Not so long ago, the Humane Society of Indianapolis (HSI) wasn't a very happy
place. Facilities were underutilized, with some rooms left completely dark or
simply used for storage. Staff was largely underprepared for the huge task they
faced, and often not trained for the job at hand. Programs weren't running
well, and problem animals—who sometimes reacted with anxiety or
aggression to their new surroundings—weren't given much of a chance to
de-stress and adjust to the culture.
But today, barks, purrs and laughter seem as much a part of the culture
as kibble and dog bones.
Much of the credit goes to the Humane Society's enthusiastic leader,
John Aleshire, who will celebrate his second anniversary as executive director
this September. Aleshire and his staff have been working hard to renovate the
culture of the animal shelter, transforming it from a disjointed place where
"the right hand wasn't talking — let alone working — with the
left," to one where the focus is clear and the goal is reachable.
"Our creed is 'it's all about the animals,'" Aleshire said. "Each
person makes a difference here, and we're in the relentless pursuit of
NUVO dropped by recently to see how things were going, and found a
revitalized organization that has made great strides to forge new partnerships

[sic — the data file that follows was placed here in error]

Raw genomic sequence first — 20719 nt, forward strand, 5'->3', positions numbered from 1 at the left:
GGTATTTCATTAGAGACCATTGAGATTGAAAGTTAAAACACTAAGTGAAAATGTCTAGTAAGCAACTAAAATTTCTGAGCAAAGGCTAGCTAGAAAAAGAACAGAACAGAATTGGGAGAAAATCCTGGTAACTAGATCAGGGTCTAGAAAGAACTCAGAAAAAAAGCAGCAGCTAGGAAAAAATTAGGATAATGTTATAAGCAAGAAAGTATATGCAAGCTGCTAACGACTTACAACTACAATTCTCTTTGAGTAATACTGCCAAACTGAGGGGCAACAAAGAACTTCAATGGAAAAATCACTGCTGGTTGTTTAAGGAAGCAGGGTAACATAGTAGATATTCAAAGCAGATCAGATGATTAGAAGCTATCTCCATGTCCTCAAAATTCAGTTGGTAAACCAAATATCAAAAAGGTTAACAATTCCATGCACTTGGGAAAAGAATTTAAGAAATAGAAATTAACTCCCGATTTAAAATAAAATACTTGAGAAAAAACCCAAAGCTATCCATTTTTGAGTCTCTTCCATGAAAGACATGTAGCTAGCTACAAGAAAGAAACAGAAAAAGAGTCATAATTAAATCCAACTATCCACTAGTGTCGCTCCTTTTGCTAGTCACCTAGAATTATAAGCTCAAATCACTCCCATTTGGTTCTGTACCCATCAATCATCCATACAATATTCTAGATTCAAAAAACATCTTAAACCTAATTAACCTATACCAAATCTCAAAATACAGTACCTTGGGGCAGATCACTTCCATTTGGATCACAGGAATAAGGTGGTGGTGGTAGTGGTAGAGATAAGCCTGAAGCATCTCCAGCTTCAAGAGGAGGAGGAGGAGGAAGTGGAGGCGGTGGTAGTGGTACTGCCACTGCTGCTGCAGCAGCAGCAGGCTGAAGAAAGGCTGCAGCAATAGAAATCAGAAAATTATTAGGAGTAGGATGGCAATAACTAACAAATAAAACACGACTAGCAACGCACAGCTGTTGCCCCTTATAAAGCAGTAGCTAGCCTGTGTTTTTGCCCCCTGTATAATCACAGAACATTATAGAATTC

with the community at large and with other animal welfare organizations in the
Today, hundreds of volunteers help care for animals, providing caring
companionship, walks in the dog park and kennel support. Similarly, hundreds of
foster and rescue groups help by providing temporary but caring home
environments for animals who are too young, old or anxious for shelter life.
The situation for unwanted animals citywide is still desperate, as
underscored by a summer surge in the number of animals HSI has been forced to
accommodate. But under Aleshire's leadership, animals that come through the
shelter have opportunities to get healthier and happier, and find their forever
"Because of all these partnerships, our release rate for dogs and cats